Tuesday, September 3, 2019

iCloud Drive Features Removed/Postponed

Max Seelemann:

PSA: Even iOS 13.1 beta did not bring back iCloud folder sharing. (Dropped in 13.0 beta 4 or 5?)

Catalina beta 7 still seems to be lacking major iCloud prime-time stability.

It seems that Apple has done a full rollback of basically all iCloud changes from Catalina / iOS 13.

The sync agent “bird” is back, as is “brctl”. Gone is the new “iCloudDrive” agent. No folder sharing until at least iOS 13.2, it seems. Maybe even iOS 14?

Better for us that this time, the rollback came during beta. I applaud that they rather don’t ship features then ship them in a broken state.

John Gruber:

Interesting but unsurprising news: it appears most/all of the iCloud Drive improvements announced at WWDC (pinned files that remain downloaded locally, shared folders) will have to wait until iOS 13.2 at the earliest.

iCloud Drive is simply far too important for it to be buggy.

Ish Abazz:

My iCloud drive is littered with duplicate folders. I’m not sure when in the beta cycle this happened but it’s a mess.

Anton Sotkov:

If app folders are missing from iCloud Drive on macOS Catalina beta 7:

  1. 1. Disable iCloud Drive in System Preferences → Apple ID
  2. 2. Run this command in Terminal: find ~/Library/Mobile\ Documents/*/Documents -type l -maxdepth 0 -exec rm '{}' ';'
  3. 3. Enable iCloud Drive.


Update (2019-09-05): Craig Hockenberry:

And when I say lost, I mean really lost. Entire folders were either gone or corrupted. Apple’s mechanism to recover deleted files was of no help. The customers with weird folder duplicates were the “lucky” ones.


A few weeks later, Apple finally indicated that there were some issues with iCloud and the beta release. In the same week, they released a public beta and sent out an email to customers encouraging them to try out iOS 13.

We did our best to understand the situation and provide information to Apple, but it felt like we were tossing bug reports into a black hole. The most discouraging part was when we tried to open an incident with Apple Developer Technical Support (DTS). After writing up a detailed report, we were informed that they don’t support beta releases!


If a device is using an Apple ID that’s also being used on a non-beta device, then iCloud shouldn’t be allowed. If you install an iOS beta on your iPad, it doesn’t get to use any cloud services because it puts the data on your iPhone or Mac at risk.


As it is now, Apple is effectively telling you that your storage device will be unreliable for a few months. It’s like having a hard drive where the manufacturer tells you it won’t work well for ¼ of the year. Would you purchase storage with a caveat that “the drive mechanism may not work properly during the hot summer months”?


Gus Mueller:

I’ve been doing this long enough to remember when the .Mac APIs were built against an SDK. I understand why Apple ties iCloud API updates to OS releases, but I really wish they wouldn’t. Apple’s coders are smart enough to make things backwards compatible, and being able to deploy new iCloud APIs to last year’s OS release would be a nice win for everyone.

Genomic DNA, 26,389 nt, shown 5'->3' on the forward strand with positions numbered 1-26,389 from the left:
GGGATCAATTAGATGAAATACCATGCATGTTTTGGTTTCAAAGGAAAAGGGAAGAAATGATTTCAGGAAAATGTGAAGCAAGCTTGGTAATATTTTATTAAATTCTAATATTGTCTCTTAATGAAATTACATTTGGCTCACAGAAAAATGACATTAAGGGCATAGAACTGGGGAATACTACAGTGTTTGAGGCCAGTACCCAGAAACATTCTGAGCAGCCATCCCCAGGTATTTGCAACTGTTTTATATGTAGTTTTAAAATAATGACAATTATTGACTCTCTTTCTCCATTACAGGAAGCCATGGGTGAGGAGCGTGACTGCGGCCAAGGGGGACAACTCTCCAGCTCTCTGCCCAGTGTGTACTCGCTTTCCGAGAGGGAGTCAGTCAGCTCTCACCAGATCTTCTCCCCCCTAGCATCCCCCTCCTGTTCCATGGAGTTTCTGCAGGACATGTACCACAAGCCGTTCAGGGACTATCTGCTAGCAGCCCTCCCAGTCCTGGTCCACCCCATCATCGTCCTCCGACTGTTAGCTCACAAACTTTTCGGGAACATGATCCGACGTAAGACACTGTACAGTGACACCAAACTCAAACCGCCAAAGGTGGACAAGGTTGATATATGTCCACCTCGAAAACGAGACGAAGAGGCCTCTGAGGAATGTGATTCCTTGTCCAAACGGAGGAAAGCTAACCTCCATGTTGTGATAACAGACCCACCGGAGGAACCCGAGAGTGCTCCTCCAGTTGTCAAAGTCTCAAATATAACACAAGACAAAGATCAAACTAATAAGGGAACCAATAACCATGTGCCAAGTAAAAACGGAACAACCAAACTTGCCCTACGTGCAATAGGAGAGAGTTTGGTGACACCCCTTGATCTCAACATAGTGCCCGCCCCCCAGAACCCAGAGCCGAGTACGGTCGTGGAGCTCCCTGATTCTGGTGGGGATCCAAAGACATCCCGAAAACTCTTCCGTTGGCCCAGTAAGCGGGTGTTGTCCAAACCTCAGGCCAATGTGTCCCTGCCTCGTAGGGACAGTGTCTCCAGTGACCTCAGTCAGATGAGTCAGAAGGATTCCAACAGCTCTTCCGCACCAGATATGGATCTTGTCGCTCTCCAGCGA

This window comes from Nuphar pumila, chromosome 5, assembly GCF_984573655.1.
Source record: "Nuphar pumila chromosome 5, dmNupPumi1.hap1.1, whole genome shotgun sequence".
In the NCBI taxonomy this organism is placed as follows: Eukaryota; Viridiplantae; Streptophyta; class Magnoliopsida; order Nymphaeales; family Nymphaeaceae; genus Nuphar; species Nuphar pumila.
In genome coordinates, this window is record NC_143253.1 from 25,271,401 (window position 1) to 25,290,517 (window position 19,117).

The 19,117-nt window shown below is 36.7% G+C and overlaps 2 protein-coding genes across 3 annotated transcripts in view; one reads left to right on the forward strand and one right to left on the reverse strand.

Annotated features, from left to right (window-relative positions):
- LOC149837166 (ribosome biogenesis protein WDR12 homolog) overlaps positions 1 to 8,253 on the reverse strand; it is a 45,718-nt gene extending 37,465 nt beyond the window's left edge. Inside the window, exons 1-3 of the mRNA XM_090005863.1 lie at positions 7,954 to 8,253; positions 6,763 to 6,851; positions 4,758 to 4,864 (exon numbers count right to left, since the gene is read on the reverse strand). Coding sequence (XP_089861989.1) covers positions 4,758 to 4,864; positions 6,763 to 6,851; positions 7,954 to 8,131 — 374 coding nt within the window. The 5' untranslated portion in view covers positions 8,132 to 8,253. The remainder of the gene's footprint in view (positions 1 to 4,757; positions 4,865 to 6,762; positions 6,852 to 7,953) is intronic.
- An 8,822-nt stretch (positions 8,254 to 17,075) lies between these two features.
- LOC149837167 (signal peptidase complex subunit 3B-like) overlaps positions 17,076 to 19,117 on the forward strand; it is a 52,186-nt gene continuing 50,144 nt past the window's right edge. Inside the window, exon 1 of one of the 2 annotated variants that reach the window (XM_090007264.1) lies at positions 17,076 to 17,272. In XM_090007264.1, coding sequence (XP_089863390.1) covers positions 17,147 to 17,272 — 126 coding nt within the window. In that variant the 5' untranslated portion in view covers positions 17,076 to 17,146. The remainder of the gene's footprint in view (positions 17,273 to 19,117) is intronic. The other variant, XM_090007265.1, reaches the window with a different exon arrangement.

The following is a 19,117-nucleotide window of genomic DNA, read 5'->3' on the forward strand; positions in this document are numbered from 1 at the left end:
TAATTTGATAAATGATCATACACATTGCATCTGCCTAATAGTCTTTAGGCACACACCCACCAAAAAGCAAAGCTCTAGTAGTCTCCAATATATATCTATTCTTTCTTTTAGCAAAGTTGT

I’ve barely tested it this year, precisely because of the iCloud issues people were encountering.

Drew McCormack:

I think it is fair to say that Apple have always struggled with iCloud Drive, as this post from 2015 shows.

Markus Müller-Simhofer:

This years iOS/iPadOS release cycle was a mess. The first public beta was surprisingly early considering how broken the first beta seeds were. Even in the current beta many things are still too buggy. I’ll recommend everyone who asks me to wait for 13.1!

Michael Rockwell:

But I actually think having the ability to backup and restore all of your iCloud data is a more attainable first step that would mitigate a lot of fear from situations like this in the future. Essentially, Apple could prevent beta releases of iOS from touching iCloud data unless the service first confirms that the user has completed a download of an iCloud backup file. Then, if anything goes wrong, the user can at least restore from that point.

Michael Love:

A positive in this is that it makes it considerably easier for us to drop our long-suffering iCloud support in 4.0 and consign it to the curmudgeon-accommodating Pleco Legacy app.

I literally have a support email in my inbox right now about somebody losing their iCloud-synced flashcards due to an iOS 13 beta bug; if Apple’s willing to ship a public release with broken iCloud then it’s clear it can no longer be relied upon.

Update (2019-09-09): Jacob Pritchett:

I’m a musician, and within a couple of days of installing iOS 13 on my iPhone, my Logic Pro X projects (I store them in iCloud) were all replaced with 0 kB shells.

Even though I hadn’t installed Catalina on any of my Macs.

I’m also a digital artist, and I lost most of my art too.

The result is that I lost the better half of a decade of my music, including dozens of unreleased tracks. It was absolutely devastating.

I would never have thought that installing a beta on my iPhone (I’m an iOS app developer by trade, so I need to) could possibly cause issues on my Mac, which I specifically avoided updating to a beta because I use it for important projects.

Update (2019-10-11): Tim Hardwick (tweet):

Apple has delayed the introduction of iCloud Folder Sharing in macOS Catalina until spring 2020, according to its website.

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There is a reason I have yet to enable iCloud Drive on any of my Macs or iDevices, regardless of OS version, aside from a single testing-only environment using a testing-only iCloud account where catastrophic failure is tolerable.

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